There’s a nice cross-over between them, and, in fact, there’s a scene in series one where I’m reading a Jack the Ripper book in Psychoville, and it’s the exact book my character had written in Whitechapel. I took the prop and used it. I liked that little crossover, there.

And talking of David, who has a penchant for song and dance, have you thought of doing a kind of live tour for him?

[Laughs] We have talked about the possibility of doing a live show. I think it depends largely on how well this second series goes down, and whether there’s any interest in carrying the show on into a third series. It wouldn’t be a full-blown musical, but there would certainly be musical interludes within it.

The song and dance thing came about because we wanted to do this traumatic scene where David pushes Nurse Kenchington, who’s Eileen Atkins’ character. We thought it was a great contrast to have them rehearsing this rather benign musical, Joseph And The Amazing Technicolour Dream Coat, and because David can’t get the colours right, that’s what leads to these acts of violence.

And doing Les Misérables [in the first episode of series two] just carried that on, really. It was brilliant fun to do, because Les Mis is so ridiculous anyway. It’s so overblown and quite pompous. I do like it, but it is very, when you listen to the soundtrack- [sings something loud, melodramatic, and very funny]. It fits David’s character perfectly. It’s a softer side to David that we see sometimes. He’s interested in serial killers, but he’s really a big softie at heart. And as long as he’s around, there’s always going to be a big musical number not far away.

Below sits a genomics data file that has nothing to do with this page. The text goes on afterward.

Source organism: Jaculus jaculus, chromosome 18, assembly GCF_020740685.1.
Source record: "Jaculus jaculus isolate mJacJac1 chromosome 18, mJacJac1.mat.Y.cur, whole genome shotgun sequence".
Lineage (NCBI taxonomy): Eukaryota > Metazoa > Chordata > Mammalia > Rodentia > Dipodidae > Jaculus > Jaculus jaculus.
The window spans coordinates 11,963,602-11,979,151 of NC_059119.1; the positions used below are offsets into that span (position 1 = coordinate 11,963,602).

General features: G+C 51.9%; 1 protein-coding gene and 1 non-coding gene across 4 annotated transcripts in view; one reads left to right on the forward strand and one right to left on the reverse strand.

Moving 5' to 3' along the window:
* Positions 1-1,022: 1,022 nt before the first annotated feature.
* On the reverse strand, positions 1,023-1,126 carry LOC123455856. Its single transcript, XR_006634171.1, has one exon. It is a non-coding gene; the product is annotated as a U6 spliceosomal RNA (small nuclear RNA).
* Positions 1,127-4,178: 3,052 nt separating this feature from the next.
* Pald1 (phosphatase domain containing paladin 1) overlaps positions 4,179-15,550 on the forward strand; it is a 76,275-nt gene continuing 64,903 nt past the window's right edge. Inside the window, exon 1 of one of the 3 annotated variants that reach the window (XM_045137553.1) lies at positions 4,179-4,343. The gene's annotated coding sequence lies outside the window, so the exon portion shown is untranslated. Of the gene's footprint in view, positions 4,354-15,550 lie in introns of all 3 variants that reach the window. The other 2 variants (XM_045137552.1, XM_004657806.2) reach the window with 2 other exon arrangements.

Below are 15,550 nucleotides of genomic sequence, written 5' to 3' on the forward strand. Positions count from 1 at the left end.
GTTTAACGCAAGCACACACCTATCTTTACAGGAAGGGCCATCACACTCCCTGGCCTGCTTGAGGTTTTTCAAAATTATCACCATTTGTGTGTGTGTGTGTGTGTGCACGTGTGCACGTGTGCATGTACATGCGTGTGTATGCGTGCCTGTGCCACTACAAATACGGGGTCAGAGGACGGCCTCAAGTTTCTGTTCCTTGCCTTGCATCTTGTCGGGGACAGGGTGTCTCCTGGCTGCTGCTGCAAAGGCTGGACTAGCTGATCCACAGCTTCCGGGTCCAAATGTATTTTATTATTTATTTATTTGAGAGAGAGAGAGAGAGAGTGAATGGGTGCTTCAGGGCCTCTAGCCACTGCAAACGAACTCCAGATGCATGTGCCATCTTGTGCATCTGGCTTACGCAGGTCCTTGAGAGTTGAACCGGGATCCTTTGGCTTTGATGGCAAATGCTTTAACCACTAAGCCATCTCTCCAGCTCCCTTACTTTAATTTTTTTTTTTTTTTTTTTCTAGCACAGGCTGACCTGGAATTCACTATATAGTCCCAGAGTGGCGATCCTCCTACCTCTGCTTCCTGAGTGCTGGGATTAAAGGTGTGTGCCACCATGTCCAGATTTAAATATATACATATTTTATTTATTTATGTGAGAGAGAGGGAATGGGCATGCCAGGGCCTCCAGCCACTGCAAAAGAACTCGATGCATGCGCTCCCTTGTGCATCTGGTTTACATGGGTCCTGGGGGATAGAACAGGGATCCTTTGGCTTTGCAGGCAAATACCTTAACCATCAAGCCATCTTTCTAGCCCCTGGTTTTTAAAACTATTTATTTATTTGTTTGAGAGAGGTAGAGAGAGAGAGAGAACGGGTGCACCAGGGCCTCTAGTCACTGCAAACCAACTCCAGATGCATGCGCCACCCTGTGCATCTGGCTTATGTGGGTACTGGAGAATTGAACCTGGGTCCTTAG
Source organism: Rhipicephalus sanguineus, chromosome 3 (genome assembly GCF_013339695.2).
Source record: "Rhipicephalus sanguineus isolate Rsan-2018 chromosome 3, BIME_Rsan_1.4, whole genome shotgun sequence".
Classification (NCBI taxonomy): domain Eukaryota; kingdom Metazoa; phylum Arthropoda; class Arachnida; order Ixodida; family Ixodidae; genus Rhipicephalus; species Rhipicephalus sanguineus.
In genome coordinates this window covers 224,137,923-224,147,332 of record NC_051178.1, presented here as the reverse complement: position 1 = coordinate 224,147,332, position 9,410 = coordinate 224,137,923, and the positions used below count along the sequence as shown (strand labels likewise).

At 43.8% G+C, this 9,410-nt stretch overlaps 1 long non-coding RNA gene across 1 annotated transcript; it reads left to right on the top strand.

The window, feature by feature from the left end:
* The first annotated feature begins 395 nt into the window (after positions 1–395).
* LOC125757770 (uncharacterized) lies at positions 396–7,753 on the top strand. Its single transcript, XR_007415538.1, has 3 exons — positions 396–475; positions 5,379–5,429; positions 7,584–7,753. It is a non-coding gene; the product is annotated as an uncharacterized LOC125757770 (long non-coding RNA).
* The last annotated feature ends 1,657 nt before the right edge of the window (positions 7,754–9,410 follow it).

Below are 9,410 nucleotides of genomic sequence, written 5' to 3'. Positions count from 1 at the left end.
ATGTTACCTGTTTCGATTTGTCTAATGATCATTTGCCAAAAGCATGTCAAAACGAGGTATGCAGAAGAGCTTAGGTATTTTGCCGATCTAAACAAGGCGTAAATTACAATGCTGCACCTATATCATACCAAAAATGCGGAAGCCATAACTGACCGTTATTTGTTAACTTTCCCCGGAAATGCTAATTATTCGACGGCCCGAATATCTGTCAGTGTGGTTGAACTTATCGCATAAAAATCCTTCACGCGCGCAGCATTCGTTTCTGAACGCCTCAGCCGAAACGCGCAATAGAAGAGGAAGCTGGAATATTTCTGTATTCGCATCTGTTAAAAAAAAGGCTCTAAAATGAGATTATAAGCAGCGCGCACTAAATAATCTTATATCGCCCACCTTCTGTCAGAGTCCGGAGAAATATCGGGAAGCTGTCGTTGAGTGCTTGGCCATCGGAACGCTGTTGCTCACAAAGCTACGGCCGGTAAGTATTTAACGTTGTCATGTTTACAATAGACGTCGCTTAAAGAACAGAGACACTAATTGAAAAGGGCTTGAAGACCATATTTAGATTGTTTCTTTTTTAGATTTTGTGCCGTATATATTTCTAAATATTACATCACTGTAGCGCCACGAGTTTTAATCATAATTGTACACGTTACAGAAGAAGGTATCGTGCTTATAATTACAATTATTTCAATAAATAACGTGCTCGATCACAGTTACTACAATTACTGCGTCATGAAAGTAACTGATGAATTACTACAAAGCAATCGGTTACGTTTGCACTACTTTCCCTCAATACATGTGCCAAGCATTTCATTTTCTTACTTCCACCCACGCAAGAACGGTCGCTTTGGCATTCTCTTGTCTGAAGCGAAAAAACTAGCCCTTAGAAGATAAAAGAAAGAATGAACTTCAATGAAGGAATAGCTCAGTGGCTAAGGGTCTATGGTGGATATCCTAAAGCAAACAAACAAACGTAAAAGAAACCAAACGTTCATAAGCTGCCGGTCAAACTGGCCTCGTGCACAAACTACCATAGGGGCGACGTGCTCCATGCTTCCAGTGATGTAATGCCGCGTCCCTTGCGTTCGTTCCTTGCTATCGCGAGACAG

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He has a very flamboyant streak.

Yeah, and that comes out when he’s doing his performances. But as soon as he finishes, he’s back to his normal deadpan, slouchy self.

Would you ever giving Psychoville the same movie treatment you gave The League Of Gentlemen?

Yes, it’s possible. Reece and I just go with the flow. If someone came and approached us about it- It’s quite exciting, now that Hammer have got off the ground again and making movies. That would be a natural home for us.

The good thing about TV is, you get the green light, and you know you’re going to do it. Movies take a hell of a long time to develop and get the money, and they can be on and off. You can spend years waiting for something to happen, so you’ve got to take that as a long term strategy, I think, unless you’re the sort of person who can instantly open and get a budget, and I don’t think we’re in that category.